I would really love to know more about this film - its provenance, who was in it, who produced it, who funded it - and it would be amazing to see it again, if anyone has it streaming online. IN hopes that MetaFilter's army can turn something up - thanks!
posted by Miko to Society & Culture (12 answers total) 5 users marked this as a favorite
Found this on a forum:

The content of Dead is Dead is as coldly matter-of-fact as the title. Produced by actor Godfrey Cambridge, this informational video discusses drug addiction: its causes and its possible cures. Several real-life addicts are shown fighting their addiction by going through rehab therapy. This 21-minute reality dose is not designed to be pretty: Cambridge deals with a tough subject with commensurate toughness. The production date of Dead is Dead is uncertain, but we'll place it in the early 1970s. ~ Hal Erickson, All Movie Guide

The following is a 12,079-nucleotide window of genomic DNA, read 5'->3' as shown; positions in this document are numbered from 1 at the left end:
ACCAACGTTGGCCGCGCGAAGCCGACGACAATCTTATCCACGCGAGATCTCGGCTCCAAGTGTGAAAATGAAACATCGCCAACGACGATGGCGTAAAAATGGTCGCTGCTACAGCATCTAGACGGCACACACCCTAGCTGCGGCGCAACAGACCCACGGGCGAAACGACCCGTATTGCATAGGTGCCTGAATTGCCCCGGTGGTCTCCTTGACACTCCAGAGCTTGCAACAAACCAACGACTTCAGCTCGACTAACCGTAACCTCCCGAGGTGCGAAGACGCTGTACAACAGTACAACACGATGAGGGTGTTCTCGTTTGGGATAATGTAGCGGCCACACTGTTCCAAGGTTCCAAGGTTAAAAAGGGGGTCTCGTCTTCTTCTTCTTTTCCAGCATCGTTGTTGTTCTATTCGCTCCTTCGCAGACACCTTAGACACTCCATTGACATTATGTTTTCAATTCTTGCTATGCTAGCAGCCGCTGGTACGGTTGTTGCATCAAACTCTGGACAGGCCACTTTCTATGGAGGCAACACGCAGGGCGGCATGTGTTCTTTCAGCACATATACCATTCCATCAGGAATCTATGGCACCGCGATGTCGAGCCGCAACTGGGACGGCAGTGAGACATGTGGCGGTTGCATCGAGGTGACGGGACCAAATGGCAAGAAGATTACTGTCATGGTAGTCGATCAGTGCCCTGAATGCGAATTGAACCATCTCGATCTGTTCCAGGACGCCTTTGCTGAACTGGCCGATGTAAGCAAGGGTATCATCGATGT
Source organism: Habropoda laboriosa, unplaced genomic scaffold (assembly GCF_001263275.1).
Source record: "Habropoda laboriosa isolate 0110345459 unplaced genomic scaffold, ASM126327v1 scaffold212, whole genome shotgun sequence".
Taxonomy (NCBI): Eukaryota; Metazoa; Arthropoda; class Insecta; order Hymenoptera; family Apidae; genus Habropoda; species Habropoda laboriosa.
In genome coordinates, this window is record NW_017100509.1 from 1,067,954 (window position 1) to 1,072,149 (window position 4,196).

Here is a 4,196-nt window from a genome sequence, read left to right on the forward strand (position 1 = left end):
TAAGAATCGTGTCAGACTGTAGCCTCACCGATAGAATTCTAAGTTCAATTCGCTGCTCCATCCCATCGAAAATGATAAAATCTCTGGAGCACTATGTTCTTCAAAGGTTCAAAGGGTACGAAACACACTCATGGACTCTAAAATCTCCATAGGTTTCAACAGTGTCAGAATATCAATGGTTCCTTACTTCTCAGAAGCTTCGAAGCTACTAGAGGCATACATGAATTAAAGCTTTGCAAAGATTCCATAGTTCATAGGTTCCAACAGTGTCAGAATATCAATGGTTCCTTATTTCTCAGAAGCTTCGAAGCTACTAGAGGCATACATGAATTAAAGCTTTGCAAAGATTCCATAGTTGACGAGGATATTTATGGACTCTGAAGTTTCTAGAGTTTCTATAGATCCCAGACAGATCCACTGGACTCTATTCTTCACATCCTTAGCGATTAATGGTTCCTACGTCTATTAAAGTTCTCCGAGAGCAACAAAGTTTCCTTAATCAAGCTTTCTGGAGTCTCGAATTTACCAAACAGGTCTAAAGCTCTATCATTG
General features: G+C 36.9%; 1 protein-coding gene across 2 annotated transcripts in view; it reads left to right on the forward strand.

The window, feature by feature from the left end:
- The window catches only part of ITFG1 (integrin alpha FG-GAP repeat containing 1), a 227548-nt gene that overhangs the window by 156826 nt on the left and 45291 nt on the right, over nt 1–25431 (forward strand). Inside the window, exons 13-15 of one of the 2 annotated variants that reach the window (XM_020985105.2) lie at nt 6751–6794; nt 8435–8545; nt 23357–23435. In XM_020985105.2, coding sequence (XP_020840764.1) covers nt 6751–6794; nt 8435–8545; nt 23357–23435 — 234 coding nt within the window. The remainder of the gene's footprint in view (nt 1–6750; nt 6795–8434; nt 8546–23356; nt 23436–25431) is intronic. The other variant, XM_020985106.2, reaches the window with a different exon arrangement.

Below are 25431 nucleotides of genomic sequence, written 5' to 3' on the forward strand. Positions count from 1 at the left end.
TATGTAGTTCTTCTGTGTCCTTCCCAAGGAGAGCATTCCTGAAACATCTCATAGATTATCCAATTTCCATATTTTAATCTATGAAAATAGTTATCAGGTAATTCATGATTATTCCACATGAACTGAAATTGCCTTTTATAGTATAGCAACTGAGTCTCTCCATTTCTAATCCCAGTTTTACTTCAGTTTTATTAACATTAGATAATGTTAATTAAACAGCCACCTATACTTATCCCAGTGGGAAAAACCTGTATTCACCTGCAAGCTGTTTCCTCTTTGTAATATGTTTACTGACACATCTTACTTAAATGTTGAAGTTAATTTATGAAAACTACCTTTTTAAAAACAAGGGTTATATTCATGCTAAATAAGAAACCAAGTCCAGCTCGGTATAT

Available to rent on VHS here.
posted by jenny76 at 8:08 PM on August 4, 2011

Bah. Forum is here.
posted by jenny76 at 8:09 PM on August 4, 2011

Response by poster: jenny 76, that is definitely the film - so interesting to see that others remember it the same way! I'll start following some of these leads, but still hope to turn up a link where the film is archived or otherwise available...
posted by Miko at 8:49 PM on August 4, 2011

I remember that film, pretty much as you describe
posted by kaszeta at 8:56 PM on August 4, 2011

Ad for "Dead is Dead."
posted by MonkeyToes at 5:37 AM on August 5, 2011